Whether sifting through sand, or scrambling over a rocky shore, it's about finding treasures in every day. 

Pollen Cloud

A yellowish cloud rises on afternoon thermals and drifts for miles. It is spruce pollen released in warm spring weather here in Southeast Alaska.

A cloud of pollen rises from spruce trees.

Tree pollen has been coating everything from vehicles to spider webs for a few weeks. It has piled up in corners on the deck of the boat and has made yellow rings around puddles.

Pollen collected in the water at the edge of a lake. Doesn't it make fun patterns?

This doe has a yellow ring of pollen in each nostril.

The pollen has even accumulated in the nostrils of deer. The does have yellow pollen crust in their noses. The one above is in that patchy, awkward-looking, itchy stage of shedding, too, and her neck looks like she has just about scratched it raw. Sometimes it's not easy being a deer.

I don't know if the pollen interferes with a deer's excellent sense of smell.

This Sitka blacktail doe sees me, and is scent checking. Then she licked her nose and went back to eating.

Deer tongues only go so far in de-pollening the nostrils.

In eddies of the Thorne River there are swirls of the stuff. The ring of pollen on the rocks even shows that the river dropped an inch.

Male spruce flowers.

Warm, dry weather this year has made it a big pollen year, as happens once in awhile. The spruce trees are just about done sending out pollen now, though, and are on to the work of making female, seed bearing cones and firming up those soft, light green spruce tips.

The male flowers usually grow on lower branches and the female flowers on the upper branches.

Sitka spruce grow for 20 to 40 years before flowering.

That's enough spruce tidbits for today. What this whole post is actually about is the pretty eyes and eyelashes on that first doe. Okay, maybe it was about pollen, too.

Purple tinted spruce cones

Wishing you beautiful and fun observations in your day,

Alaska Beachcomber

Second Growth; On the Bones of the Elders

When looking at stumps my intrigue is both the forms and the story. New, fresh stumps are quite boring, but given time and decay and overgrowth they become fascinating.

Tree roots drape over stumps and flow into the earth, mimicking  the curves of their ancestors. The new and the old, the variety of textures, patinas of mosses, lichens and fungi, and the very slow motion change, meet my eyes as individual and collective beauties.

The notch in a stump, where a logger inserted a springboard to stand on as he wielded his chainsaw, and a hollow log laying where it fell because it needed to be out of the way but wasn't marketable, speak of loggers who handled dangerous work; who's clothes filled with wood chips which stuck to their sweat.

The politics of logging have rattled through Southeast Alaska for many decades, at times causing major economic earthquakes. This post is not a judgement of what is right or wrong on the subject, just observations for your contemplation. It is visual history of great trees that stood for hundreds of years, people who wanted to make a decent living for their families, seedlings finding opportunity to use the nutrients of their predecessors, the trees' struggle to stabilize themselves as their initial food source wastes out from under them, and the amazing growth of trees in this temperate rainforest.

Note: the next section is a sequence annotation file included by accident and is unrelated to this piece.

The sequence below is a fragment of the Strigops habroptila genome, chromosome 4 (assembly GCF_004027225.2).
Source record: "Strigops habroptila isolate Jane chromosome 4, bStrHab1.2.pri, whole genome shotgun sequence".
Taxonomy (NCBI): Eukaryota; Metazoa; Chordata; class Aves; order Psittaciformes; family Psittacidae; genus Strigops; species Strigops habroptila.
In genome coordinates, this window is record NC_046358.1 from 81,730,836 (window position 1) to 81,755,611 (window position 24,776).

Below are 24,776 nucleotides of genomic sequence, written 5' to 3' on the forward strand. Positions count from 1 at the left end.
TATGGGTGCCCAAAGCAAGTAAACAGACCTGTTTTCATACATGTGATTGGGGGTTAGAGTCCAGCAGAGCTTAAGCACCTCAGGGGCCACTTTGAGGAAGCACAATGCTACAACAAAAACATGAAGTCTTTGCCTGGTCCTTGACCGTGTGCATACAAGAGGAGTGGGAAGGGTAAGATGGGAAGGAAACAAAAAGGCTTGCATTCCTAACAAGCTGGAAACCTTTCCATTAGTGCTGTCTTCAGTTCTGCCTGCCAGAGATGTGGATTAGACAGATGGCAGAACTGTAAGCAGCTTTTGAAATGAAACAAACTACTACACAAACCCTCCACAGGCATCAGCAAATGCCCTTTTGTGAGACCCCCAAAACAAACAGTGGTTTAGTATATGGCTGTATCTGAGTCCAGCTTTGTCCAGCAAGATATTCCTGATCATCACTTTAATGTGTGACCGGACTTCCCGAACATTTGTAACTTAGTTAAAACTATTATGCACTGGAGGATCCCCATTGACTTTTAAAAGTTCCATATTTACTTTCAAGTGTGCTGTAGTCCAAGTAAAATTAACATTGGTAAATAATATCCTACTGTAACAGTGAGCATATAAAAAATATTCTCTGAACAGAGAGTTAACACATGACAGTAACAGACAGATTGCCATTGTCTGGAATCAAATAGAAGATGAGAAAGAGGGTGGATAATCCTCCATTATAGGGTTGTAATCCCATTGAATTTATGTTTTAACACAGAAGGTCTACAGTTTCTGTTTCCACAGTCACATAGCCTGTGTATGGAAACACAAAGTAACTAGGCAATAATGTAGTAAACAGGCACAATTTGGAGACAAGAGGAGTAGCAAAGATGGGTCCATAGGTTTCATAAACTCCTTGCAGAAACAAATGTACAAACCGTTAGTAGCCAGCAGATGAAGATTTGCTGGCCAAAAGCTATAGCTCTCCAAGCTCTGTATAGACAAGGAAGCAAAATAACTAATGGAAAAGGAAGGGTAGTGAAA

I welcome your constructive comments. Click on the images to enlarge them.

The top of this stump is eight feet across. The thick second growth is called 'dog hair.' Forests here reseed themselves quickly and thickly, and the second growth is often thinned to allow faster growth for the remaining trees.

With sticks in my hair from a day (or two) in the woods,

Alaska Beachcomber

Other foresty posts: A Short Walk in the Forest, Forest Bridges

More on logging in Alaska: Logging Mental Health Land in Southeast Alaska, Logging in  Alaska; Falling a Big Spruce

Beach Totems and Bonsai

Bird Beach Totem

Beach Totems only come out when there is a special alignment of tide, sun, wind and earth. You can only see them with high tide, calm water, good light, and the right arrangements of rocks.

It is like looking at cloud pictures. You might see birds or turtles or teddy bears. You are likely to see lots of crazy faces. One of the fun things about Beach Totems is that the bilateral symmetry makes all kinds of faces.


Beach totem stone totem Southeast Alaska

A little snow helps to bring them out, too!

Last year I was in the Wrangell Museum Gift Shop and was intrigued by gift cards of Stone Totems by Teresa McIntyre of Three Bears Cove. I bought some of the cards, and wondered if I would ever be lucky enough to see a Stone Totem in the wild. I found totems made of beach boulders, so I call them Beach Totems.

Here is the beach...

Beach totem stone totem Southeast Alaska

...and here is a totem. Some are shorter than others.

It is a treat to see beach totems.

The day before I saw bonsai trees. It hadn't snowed yet. It rained though. Oh, there was plentiful rain. I was hiking around in a muskeg, enjoying the gnarled forms that some of the pines make.

 Many of the pine trees that grow in the muskeg are stunted, twisted, and bent. They are hewn by hardship. Poor nutrient availability, high acidity, and other factors make it a difficult environment for them.  This little tree is under two feet tall, and it might be over one hundred years old. You can click the image to enlarge it.

Shore pine (Pinus contorta)

Some of them, like the one above, dance. What do you think? Cha-cha tree?

Below is a bonsai-to-be. It already has two tops.

I did not adjust the colors on this image. There are places in the muskeg in the early winter where the moss is the most beautiful reds. Luscious.

As you, my dear friends, go about your day, may you see wonders in everything you look at,

Alaska Beachcomber